This lecture addresses different aspects of the controversial topic of "peri-implantitis".
Once an implant achieves “osseointegration” clinicians have assumed that these implants will remain symptom-free forever. Indeed the description of a “steady state” seems to confirm this belief.
However, observations of soft and hard tissue changes adjacent to dental implants have been made. Clinicians have suggested that these observations are similar to those associated with periodontal disease.
Despite these observations there are many who believe that peri-implantitis can not be compared to a "periodontal" disease adjacent to a dental implant. In fact, review of current literature that addresses this disease process would suggest that the management of this problem using similar technology for the management of periodontal disease may not be successful with implants.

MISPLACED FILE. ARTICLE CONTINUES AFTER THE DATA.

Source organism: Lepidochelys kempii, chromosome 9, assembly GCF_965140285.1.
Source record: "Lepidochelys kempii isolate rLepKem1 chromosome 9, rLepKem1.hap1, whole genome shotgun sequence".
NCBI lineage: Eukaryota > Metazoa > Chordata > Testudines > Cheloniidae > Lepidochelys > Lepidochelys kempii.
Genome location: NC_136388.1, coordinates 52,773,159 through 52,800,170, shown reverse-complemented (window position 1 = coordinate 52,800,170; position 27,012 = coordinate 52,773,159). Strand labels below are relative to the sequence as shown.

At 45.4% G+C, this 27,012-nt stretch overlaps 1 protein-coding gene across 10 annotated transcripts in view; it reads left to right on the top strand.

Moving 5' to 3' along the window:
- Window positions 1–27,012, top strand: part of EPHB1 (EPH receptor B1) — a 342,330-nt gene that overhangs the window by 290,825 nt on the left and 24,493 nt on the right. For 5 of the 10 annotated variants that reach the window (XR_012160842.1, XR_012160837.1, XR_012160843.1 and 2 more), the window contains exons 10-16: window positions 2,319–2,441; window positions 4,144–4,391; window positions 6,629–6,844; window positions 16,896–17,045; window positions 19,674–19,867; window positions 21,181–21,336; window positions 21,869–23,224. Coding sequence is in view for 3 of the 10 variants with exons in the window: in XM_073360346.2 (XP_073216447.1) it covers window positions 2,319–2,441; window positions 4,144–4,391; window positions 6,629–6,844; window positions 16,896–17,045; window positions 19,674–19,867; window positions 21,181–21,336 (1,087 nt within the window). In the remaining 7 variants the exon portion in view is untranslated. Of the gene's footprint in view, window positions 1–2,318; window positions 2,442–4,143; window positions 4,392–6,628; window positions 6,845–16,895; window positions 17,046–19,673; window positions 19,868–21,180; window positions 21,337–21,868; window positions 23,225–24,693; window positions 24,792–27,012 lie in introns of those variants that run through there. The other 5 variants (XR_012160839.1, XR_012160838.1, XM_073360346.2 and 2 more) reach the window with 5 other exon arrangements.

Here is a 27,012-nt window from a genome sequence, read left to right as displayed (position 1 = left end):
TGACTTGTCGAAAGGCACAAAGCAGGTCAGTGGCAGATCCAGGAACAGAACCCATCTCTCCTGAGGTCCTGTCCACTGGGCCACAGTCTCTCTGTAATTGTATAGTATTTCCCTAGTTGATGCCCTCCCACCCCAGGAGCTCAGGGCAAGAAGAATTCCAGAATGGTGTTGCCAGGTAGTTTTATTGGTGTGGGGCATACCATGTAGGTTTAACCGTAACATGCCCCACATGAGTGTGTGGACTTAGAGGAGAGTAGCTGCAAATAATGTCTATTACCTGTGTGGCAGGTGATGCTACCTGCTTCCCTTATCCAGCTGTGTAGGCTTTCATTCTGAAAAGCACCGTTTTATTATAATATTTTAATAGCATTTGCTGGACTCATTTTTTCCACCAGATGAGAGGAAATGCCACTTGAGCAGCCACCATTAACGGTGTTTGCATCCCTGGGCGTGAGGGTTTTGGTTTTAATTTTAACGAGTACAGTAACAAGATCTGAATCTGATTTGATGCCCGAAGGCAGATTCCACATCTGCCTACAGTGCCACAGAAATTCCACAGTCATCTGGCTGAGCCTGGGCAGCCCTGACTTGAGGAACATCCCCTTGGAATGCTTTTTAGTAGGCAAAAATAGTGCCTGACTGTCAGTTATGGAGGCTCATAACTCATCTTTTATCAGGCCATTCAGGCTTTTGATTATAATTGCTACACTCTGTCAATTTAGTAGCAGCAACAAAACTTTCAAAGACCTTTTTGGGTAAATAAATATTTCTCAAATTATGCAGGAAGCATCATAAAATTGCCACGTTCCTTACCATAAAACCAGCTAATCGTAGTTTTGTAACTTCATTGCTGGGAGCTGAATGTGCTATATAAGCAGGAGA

The concept of insufficient osseointegration, a condition in which the bone to implant contact is not sufficient to maintain long-term implant survival, may more appropriately describe the long term, albeit, low level of failure to maintain osseointegration.